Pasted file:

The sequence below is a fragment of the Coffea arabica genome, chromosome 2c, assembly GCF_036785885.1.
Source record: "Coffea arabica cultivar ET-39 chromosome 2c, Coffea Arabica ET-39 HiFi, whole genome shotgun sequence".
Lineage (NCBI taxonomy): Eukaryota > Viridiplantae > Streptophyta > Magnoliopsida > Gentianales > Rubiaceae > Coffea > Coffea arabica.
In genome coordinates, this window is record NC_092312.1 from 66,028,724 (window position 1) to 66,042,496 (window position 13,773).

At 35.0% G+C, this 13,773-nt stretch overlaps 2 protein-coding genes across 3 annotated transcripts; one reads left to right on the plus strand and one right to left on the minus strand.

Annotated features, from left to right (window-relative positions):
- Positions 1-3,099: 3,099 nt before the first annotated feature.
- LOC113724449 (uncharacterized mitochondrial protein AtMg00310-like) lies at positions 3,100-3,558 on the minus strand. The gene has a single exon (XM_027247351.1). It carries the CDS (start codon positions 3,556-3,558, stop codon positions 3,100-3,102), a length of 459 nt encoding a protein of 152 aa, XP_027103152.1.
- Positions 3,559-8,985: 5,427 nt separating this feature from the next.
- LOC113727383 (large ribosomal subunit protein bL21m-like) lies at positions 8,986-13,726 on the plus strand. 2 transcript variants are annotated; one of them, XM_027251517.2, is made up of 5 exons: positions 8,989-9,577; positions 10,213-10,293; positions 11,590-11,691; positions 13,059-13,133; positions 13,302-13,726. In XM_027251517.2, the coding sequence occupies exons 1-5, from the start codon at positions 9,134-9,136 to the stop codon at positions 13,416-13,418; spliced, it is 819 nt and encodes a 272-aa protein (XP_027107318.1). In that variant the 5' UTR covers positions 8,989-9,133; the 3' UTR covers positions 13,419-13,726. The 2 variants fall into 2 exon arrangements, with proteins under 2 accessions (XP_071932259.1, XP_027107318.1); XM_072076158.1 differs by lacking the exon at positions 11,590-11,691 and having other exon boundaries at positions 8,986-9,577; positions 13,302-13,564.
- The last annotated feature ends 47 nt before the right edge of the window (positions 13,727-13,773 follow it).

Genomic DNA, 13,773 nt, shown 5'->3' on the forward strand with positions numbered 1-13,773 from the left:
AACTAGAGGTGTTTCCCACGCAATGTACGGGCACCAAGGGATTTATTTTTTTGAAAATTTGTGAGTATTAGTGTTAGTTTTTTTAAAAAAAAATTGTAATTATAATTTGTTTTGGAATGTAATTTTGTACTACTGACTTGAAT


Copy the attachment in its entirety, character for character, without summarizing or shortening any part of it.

The sequence below is a fragment of the Coffea arabica genome, chromosome 2c, assembly GCF_036785885.1.
Source record: "Coffea arabica cultivar ET-39 chromosome 2c, Coffea Arabica ET-39 HiFi, whole genome shotgun sequence".
Lineage (NCBI taxonomy): Eukaryota > Viridiplantae > Streptophyta > Magnoliopsida > Gentianales > Rubiaceae > Coffea > Coffea arabica.
In genome coordinates, this window is record NC_092312.1 from 66,028,724 (window position 1) to 66,042,496 (window position 13,773).

At 35.0% G+C, this 13,773-nt stretch overlaps 2 protein-coding genes across 3 annotated transcripts; one reads left to right on the plus strand and one right to left on the minus strand.

Annotated features, from left to right (window-relative positions):
- Positions 1-3,099: 3,099 nt before the first annotated feature.
- LOC113724449 (uncharacterized mitochondrial protein AtMg00310-like) lies at positions 3,100-3,558 on the minus strand. The gene has a single exon (XM_027247351.1). It carries the CDS (start codon positions 3,556-3,558, stop codon positions 3,100-3,102), a length of 459 nt encoding a protein of 152 aa, XP_027103152.1.
- Positions 3,559-8,985: 5,427 nt separating this feature from the next.
- LOC113727383 (large ribosomal subunit protein bL21m-like) lies at positions 8,986-13,726 on the plus strand. 2 transcript variants are annotated; one of them, XM_027251517.2, is made up of 5 exons: positions 8,989-9,577; positions 10,213-10,293; positions 11,590-11,691; positions 13,059-13,133; positions 13,302-13,726. In XM_027251517.2, the coding sequence occupies exons 1-5, from the start codon at positions 9,134-9,136 to the stop codon at positions 13,416-13,418; spliced, it is 819 nt and encodes a 272-aa protein (XP_027107318.1). In that variant the 5' UTR covers positions 8,989-9,133; the 3' UTR covers positions 13,419-13,726. The 2 variants fall into 2 exon arrangements, with proteins under 2 accessions (XP_071932259.1, XP_027107318.1); XM_072076158.1 differs by lacking the exon at positions 11,590-11,691 and having other exon boundaries at positions 8,986-9,577; positions 13,302-13,564.
- The last annotated feature ends 47 nt before the right edge of the window (positions 13,727-13,773 follow it).

Genomic DNA, 13,773 nt, shown 5'->3' on the forward strand with positions numbered 1-13,773 from the left:
AACTAGAGGTGTTTCCCACGCAATGTACGGGCACCAAGGGATTTATTTTTTTGAAAATTTGTGAGTATTAGTGTTAGTTTTTTTAAAAAAAAATTGTAATTATAATTTGTTTTGGAATGTAATTTTGTACTACTGACTTGAAT